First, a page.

Written by Björn-Ole Kamm

Why Japan does not Larp

Article for the conference “Knudepunkt 2011” in  Bymosehegn, Denmark, 2011/02/17.

A presentation of research results on the absence of larp (life action role-play) in Japan which has been published in the conference volume “Think Larp!” which accompanied the conference.

Abstract
Even though similar practices like cosplay (masquerading as media characters) exist in Japan, larp is quite unheard of. The aim of this study is to understand why Japanese roleplayers do not see larp as an activity they can easily adopt. Instead of following a common, Western research perspective on Japan that repeats notions of Japanese uniqueness, an interactionist approach is adopted. This is done by engaging in actual exchange with the researched subjects, and through the introduction of a theoretical model for the process of experience evaluation in order to understand how former experiences form expectations. It shows the importance of individual ascriptions of meaning and their connection to the historical, discursive, societal and personal contexts that frame these meanings. Fieldwork and qualitative interviews were conducted and analyzed in respect to larp in Japan. The interviews were later contrasted with the interviewees‘ experience of a mini-larp. Most players expressed a desire to learn about larps and try them but felt uneasy regarding the space and time restrictions they experienced in Japan. These restrictions have influenced roleplaying tremendously and have formed the expectations towards what roleplaying encompasses — and what people deem possible. Especially the perceived non-availability of knowledge about larp and of space is of importance.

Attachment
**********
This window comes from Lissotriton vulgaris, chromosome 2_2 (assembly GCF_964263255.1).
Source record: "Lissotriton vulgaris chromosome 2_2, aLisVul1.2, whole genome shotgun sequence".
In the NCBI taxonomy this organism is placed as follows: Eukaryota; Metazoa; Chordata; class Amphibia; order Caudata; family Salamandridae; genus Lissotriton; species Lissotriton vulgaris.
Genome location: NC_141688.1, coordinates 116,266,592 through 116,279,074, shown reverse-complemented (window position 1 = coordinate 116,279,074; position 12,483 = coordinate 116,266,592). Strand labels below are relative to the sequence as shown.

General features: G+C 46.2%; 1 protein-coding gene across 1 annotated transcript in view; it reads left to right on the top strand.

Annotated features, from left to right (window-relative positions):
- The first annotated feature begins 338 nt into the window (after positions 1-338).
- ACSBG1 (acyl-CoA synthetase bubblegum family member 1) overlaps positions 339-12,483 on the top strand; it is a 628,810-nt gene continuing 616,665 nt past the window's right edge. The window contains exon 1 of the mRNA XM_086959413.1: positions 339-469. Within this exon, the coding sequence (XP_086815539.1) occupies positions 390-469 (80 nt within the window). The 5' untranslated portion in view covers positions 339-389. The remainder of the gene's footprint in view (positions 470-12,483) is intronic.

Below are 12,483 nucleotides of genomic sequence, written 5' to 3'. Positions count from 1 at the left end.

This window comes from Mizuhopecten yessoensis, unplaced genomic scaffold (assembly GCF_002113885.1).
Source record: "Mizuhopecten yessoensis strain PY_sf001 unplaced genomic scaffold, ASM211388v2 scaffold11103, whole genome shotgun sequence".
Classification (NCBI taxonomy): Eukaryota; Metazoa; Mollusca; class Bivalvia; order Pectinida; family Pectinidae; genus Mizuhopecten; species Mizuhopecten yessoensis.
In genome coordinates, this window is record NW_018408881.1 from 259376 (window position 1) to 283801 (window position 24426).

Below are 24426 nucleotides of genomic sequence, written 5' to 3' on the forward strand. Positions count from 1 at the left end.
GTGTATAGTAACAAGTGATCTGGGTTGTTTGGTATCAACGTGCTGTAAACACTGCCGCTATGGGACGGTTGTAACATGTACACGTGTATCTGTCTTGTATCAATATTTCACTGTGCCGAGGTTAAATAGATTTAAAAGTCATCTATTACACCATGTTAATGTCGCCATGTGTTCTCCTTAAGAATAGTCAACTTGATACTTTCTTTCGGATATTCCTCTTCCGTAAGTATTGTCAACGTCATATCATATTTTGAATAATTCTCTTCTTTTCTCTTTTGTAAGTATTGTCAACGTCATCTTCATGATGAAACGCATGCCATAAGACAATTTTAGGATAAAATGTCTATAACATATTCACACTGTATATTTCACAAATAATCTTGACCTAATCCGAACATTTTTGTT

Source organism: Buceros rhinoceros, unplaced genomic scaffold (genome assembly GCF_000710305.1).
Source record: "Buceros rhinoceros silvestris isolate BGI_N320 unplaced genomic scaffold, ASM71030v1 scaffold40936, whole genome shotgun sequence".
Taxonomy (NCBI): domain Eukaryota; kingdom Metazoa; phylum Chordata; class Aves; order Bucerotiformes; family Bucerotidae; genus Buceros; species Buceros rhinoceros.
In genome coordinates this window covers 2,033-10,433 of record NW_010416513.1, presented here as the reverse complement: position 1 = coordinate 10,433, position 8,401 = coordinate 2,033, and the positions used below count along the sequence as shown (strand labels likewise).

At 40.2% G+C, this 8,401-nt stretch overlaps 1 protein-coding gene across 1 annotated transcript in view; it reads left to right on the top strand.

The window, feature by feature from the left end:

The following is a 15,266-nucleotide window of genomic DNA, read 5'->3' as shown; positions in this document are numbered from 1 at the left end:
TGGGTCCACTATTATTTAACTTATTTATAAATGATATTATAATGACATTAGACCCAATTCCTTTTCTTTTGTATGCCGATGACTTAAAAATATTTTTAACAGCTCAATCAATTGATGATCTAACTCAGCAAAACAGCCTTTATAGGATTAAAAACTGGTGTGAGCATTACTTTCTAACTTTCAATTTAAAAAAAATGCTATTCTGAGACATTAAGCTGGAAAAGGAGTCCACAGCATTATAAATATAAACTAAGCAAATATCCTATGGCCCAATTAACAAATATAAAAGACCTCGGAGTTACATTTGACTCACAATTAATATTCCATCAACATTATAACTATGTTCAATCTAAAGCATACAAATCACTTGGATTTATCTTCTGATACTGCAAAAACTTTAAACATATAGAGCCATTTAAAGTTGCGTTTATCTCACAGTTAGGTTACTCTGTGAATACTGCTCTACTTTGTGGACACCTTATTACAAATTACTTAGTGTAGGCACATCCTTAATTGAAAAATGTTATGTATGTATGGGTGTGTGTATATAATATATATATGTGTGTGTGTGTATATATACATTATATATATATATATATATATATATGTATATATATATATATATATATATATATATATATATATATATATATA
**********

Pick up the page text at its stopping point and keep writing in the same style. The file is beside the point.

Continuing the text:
Keywords
japan, larp, qualitative research, symbolic interactionsim, uses & gratifications

Further reading
Aida, M. (2004). Gendai nihon ni okeru komyunikēshon no hen’yo: otaku to iu shakai genshō wo tōshite (Transfiguration of the communication in the Japanese modern society: a consideration on the social phenomenon known as “Otaku”). Hiroshima shūdai ronshū, 45(1), 87-127.

Blumler, J. G., & Katz, E. (1974). The Uses of Mass Communications: Current Perspectives on Gratifications Research. Beverly Hills: Sage Publications.

Edwards, R. (2001). GNS and Other Matters of Role-playing Theory Retrieved October 15, 2010, from https://www.indie-rpgs.com/articles/1/

Fine, G. A. (1983). Shared Fantasy: Role-Playing Games as Social Worlds. Chicago: University of Chicago Press.

Ōtsuka, E. (2004). “Otaku“ no seishinshi – 1980nendairon. (History of the „Otaku“ psyche – the 1980s discourse). Tōkyō: Kōdansha.

Publication
Kamm, Björn-Ole (2011). Why Japan does not Larp“. In: Thomas Duus Henriksen, et al. Think larp. Academic Writings from KP2011. Kopenhagen: Rollespilsakademiet, S. 52-69.
Download the PDF.

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